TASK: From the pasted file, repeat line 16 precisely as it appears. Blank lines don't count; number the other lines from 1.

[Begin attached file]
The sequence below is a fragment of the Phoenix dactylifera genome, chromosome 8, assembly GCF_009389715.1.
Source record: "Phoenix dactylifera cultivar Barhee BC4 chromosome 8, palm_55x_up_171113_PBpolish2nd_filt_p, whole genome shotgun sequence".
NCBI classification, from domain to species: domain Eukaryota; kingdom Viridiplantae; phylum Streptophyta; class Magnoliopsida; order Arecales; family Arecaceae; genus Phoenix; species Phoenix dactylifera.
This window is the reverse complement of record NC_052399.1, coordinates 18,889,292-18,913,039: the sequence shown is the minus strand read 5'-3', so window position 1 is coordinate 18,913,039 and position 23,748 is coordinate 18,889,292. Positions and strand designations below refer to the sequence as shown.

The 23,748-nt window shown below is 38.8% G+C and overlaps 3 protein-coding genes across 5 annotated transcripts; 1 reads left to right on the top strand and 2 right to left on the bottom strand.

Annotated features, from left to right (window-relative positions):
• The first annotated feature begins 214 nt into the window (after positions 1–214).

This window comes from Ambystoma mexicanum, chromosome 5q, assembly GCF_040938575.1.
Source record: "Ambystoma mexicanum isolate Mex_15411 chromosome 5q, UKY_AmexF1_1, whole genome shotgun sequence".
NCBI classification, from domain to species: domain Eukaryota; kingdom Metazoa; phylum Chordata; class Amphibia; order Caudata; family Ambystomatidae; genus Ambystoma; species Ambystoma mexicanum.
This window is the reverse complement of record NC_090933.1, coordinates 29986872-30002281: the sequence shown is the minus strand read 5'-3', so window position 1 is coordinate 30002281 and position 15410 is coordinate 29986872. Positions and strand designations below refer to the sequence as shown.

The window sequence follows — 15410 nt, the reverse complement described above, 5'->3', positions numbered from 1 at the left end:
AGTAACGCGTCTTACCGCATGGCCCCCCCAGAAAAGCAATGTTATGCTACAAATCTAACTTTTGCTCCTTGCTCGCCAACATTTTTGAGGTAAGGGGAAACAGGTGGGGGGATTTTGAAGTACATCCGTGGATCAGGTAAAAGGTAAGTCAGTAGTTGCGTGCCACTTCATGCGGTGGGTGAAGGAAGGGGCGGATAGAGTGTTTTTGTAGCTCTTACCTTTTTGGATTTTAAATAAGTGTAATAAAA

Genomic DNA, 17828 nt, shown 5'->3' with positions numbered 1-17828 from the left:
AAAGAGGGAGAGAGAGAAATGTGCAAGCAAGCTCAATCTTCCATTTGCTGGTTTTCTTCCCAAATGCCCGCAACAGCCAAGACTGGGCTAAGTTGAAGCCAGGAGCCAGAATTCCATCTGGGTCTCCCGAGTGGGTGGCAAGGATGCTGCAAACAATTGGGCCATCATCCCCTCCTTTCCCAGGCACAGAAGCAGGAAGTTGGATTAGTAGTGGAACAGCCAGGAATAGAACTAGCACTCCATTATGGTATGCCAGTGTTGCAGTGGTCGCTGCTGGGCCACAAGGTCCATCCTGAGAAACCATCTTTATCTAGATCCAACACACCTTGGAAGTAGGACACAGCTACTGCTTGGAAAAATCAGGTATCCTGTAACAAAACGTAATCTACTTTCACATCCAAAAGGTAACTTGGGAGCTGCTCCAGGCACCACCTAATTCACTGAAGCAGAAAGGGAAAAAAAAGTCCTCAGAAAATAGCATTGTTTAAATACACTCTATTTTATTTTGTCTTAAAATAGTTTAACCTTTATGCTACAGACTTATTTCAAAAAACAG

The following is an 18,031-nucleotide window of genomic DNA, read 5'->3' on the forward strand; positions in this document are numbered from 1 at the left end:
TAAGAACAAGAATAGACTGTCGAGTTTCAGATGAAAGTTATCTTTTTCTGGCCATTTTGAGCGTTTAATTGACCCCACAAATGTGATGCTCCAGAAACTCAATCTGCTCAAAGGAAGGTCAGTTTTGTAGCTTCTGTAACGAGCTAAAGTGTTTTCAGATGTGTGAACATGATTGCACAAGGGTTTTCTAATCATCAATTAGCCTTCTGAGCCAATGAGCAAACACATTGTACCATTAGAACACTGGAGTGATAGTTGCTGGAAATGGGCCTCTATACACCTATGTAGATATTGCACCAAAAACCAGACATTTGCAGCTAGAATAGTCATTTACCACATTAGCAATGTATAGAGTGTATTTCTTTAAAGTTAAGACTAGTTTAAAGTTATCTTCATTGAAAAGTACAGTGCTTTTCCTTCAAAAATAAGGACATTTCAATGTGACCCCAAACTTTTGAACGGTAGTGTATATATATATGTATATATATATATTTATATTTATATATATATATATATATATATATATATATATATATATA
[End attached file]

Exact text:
The following is an 18,031-nucleotide window of genomic DNA, read 5'->3' on the forward strand; positions in this document are numbered from 1 at the left end: